“There are many examples where drones are making mining safer, most obviously by helping keep our people out of harm’s way,” says Frans Knox, head of mining production for BHP Billiton. “At some of our coal mines in Queensland, they’re used to ensure areas are clear before a blast takes place and to track fumes post-blast. They’re also used to improve road safety on sites, by monitoring traffic, road conditions and hazards. At our Olympic Dam mine in South Australia, the maintenance team use them to help inspect overhead cranes, towers and roofs of tall buildings to avoid working at height.”
Knox says his company has tested drones fitted with military- grade cameras to provide real-time aerial footage and 3-D maps of coal mining sites. This is far cheaper than using manned airplanes for survey work, and he estimates savings at their sites in Queensland alone could top A$5 million a year.
“With drones, we now gather more information about our sites than ever before,” says Knox. “We can more quickly and accurately measure our stockpiles, review compliance to design against mine plans and understand where we need to make changes to improve safety or boost productivity.”
UAVs have proven their worth in this industry, but there is always room to improve and innovate. Kespry’s Nichols emphasizes the importance of listening to customers and helping them realize solutions to their needs. Kespry also assists clients with training materials and support in getting the proper clearances and pilot licensing.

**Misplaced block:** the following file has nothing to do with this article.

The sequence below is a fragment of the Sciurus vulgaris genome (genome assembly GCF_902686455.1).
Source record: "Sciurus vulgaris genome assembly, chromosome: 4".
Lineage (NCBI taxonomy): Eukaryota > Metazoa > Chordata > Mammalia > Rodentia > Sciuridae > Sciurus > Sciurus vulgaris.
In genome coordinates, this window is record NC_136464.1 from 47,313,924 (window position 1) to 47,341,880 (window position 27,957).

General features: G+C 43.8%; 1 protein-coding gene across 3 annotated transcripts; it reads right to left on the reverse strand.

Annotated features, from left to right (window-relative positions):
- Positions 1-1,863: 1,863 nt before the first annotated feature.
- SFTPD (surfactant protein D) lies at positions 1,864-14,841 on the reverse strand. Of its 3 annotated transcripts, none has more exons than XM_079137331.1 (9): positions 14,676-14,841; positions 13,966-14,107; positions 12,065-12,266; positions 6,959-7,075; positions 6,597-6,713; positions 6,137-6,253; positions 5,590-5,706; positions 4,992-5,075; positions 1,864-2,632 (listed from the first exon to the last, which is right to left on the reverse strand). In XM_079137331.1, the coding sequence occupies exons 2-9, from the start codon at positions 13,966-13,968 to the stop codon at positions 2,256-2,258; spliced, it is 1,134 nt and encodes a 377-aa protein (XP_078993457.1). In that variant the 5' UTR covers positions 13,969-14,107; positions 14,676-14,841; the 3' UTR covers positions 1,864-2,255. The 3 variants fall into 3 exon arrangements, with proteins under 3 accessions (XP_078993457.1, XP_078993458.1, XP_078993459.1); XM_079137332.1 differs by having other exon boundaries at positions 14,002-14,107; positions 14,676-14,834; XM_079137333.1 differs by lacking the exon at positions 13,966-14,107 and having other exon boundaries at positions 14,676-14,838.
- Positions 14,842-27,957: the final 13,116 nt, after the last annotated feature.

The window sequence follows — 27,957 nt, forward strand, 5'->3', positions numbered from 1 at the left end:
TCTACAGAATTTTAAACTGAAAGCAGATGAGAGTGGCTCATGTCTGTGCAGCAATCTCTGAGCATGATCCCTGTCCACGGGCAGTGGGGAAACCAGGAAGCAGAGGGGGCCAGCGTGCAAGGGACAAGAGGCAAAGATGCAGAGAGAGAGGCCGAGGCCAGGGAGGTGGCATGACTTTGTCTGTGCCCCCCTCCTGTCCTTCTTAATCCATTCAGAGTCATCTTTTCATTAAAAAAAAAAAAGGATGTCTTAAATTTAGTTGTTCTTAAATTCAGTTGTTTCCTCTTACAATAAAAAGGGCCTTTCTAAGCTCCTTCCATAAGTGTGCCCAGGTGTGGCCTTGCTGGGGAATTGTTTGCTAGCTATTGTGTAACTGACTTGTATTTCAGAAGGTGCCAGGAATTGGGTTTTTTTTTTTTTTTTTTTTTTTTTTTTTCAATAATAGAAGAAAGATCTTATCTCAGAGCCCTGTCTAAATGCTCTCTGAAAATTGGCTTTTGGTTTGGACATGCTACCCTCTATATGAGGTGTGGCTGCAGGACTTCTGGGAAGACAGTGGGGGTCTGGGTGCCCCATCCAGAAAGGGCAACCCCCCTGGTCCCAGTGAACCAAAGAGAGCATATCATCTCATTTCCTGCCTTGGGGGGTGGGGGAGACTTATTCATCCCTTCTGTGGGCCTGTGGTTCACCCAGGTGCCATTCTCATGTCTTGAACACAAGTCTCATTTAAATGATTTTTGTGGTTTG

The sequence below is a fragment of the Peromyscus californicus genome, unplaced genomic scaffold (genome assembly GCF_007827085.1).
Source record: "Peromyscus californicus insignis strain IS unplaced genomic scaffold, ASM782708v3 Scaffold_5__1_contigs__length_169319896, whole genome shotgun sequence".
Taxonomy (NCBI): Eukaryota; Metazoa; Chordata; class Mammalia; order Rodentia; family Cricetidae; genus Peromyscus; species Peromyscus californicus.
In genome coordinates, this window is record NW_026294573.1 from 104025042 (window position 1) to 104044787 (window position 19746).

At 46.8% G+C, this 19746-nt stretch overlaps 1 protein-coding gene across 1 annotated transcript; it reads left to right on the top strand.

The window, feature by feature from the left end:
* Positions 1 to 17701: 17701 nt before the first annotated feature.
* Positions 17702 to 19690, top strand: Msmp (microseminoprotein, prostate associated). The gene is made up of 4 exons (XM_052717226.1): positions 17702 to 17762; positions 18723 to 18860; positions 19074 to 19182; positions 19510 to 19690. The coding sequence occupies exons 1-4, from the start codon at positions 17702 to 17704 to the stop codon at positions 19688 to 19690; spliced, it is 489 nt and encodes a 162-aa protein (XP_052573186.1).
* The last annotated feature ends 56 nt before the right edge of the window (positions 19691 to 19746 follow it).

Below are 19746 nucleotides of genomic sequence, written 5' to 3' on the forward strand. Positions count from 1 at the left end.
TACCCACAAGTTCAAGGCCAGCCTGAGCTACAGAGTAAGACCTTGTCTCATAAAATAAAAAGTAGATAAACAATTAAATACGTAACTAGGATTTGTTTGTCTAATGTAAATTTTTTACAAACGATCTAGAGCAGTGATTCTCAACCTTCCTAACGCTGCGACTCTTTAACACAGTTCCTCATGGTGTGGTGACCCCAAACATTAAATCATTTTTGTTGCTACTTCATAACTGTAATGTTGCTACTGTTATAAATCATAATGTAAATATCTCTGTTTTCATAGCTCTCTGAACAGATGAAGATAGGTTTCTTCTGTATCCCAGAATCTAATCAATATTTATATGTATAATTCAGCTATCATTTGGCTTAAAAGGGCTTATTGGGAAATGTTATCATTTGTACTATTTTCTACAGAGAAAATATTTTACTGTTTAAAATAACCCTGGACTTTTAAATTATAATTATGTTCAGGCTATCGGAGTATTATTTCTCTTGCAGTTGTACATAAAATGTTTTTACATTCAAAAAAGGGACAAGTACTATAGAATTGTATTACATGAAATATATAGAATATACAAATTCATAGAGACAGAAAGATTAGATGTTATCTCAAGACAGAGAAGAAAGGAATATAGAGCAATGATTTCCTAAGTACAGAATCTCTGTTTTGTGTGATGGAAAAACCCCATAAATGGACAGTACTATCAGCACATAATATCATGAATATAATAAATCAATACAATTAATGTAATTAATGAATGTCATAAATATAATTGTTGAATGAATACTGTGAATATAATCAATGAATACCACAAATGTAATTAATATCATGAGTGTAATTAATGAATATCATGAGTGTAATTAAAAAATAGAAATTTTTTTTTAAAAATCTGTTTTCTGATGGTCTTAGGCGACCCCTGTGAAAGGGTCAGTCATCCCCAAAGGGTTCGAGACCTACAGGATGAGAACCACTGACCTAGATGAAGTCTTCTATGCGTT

“We started off getting a good foothold in the aggregate and mining industry,” Nichols says. “Obviously coal is a key player and we’ve had several success stories and customers within that space. Having customers in specific industries, you learn what their specific needs are. Everybody benefits from that as well.”
Kespry’s UAS-based platforms are offered on a subscription model. Nichols says this gives customers access to new solutions and innovations as they are developed for different clients.
“Everybody feels the same improvement across the board,” he says. “We push our software and hardware updates automatically to all our customers as we make these improvements.”

Using an array of sensors, Kespry's UAS can monitor the size and height of coal mine stockpiles. Photo: Kespry